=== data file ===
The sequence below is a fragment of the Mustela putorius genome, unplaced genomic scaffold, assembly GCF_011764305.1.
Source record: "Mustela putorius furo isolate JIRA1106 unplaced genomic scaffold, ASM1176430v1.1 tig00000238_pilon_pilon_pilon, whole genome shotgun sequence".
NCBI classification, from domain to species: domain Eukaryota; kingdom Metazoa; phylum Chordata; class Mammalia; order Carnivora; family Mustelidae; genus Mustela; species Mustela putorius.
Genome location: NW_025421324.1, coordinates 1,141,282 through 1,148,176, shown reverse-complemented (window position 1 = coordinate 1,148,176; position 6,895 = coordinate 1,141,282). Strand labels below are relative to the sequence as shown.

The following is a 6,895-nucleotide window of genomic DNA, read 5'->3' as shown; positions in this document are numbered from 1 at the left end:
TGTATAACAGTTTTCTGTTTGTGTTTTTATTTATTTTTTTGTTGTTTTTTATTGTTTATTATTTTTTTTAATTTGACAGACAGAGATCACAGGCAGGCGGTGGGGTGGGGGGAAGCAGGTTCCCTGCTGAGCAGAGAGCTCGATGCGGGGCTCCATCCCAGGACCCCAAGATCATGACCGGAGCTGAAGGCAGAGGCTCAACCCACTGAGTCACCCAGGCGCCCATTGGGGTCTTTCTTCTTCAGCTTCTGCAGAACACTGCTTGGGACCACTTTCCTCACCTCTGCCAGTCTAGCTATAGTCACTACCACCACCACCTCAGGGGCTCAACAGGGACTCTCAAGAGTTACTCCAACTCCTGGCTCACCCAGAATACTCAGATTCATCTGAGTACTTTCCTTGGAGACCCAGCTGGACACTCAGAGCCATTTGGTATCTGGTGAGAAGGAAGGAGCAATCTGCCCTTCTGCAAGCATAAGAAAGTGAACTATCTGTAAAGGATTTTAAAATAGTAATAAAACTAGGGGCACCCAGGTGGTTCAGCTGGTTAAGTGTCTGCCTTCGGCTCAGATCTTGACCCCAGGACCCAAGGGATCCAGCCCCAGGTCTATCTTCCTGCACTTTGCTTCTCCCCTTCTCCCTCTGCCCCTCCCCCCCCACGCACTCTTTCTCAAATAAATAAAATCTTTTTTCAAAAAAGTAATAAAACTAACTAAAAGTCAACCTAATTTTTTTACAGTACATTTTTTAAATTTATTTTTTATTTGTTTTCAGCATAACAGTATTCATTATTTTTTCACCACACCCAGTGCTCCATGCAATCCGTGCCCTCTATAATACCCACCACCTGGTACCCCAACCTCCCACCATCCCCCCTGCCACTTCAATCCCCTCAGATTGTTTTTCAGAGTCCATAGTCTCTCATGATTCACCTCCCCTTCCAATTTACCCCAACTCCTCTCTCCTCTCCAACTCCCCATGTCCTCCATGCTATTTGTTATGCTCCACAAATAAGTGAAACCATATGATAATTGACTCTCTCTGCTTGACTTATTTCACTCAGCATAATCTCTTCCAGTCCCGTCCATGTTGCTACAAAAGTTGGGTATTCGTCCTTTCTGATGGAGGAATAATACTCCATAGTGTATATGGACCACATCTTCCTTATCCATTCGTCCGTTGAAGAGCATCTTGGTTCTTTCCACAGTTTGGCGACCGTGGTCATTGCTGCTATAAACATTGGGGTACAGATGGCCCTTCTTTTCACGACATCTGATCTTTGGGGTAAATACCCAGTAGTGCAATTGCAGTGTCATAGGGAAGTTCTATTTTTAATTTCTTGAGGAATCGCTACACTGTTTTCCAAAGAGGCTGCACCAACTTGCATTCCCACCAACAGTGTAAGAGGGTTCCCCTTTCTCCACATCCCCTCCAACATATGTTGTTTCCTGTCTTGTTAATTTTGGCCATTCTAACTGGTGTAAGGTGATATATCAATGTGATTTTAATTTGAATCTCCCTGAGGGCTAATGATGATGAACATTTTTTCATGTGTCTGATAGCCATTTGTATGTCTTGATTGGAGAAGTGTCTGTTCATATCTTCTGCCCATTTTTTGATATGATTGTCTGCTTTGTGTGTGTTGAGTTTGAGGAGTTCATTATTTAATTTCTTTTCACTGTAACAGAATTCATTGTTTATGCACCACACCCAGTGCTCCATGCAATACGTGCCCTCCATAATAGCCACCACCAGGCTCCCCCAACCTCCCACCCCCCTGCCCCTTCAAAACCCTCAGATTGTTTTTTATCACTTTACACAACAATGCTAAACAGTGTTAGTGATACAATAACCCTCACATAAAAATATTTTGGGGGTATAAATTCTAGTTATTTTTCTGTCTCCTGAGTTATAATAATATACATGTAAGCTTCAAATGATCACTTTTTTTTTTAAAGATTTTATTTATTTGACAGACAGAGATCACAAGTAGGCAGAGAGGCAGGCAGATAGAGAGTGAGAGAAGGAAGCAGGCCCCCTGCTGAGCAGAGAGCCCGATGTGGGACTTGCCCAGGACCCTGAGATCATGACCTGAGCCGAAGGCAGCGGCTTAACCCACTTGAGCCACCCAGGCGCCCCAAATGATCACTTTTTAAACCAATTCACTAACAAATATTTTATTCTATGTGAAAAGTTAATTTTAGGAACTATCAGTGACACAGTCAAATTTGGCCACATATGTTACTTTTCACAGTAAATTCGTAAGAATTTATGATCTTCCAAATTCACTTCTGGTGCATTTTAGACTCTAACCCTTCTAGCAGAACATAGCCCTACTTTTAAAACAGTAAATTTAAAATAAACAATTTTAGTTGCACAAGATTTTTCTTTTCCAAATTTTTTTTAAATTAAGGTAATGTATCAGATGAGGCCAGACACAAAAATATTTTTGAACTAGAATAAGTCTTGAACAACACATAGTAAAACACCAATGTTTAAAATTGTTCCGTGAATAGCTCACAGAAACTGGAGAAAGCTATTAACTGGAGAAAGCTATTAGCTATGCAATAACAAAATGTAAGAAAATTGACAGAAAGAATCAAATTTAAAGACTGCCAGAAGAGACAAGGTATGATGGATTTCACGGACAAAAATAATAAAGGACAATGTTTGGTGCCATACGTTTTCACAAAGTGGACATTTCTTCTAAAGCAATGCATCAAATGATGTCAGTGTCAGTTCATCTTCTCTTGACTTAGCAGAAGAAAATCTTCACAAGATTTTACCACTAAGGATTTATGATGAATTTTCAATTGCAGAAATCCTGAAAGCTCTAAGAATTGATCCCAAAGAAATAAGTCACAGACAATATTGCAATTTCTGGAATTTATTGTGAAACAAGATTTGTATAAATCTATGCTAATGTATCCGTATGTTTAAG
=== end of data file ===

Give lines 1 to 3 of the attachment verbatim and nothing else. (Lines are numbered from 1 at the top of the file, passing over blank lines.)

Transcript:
The sequence below is a fragment of the Mustela putorius genome, unplaced genomic scaffold, assembly GCF_011764305.1.
Source record: "Mustela putorius furo isolate JIRA1106 unplaced genomic scaffold, ASM1176430v1.1 tig00000238_pilon_pilon_pilon, whole genome shotgun sequence".
NCBI classification, from domain to species: domain Eukaryota; kingdom Metazoa; phylum Chordata; class Mammalia; order Carnivora; family Mustelidae; genus Mustela; species Mustela putorius.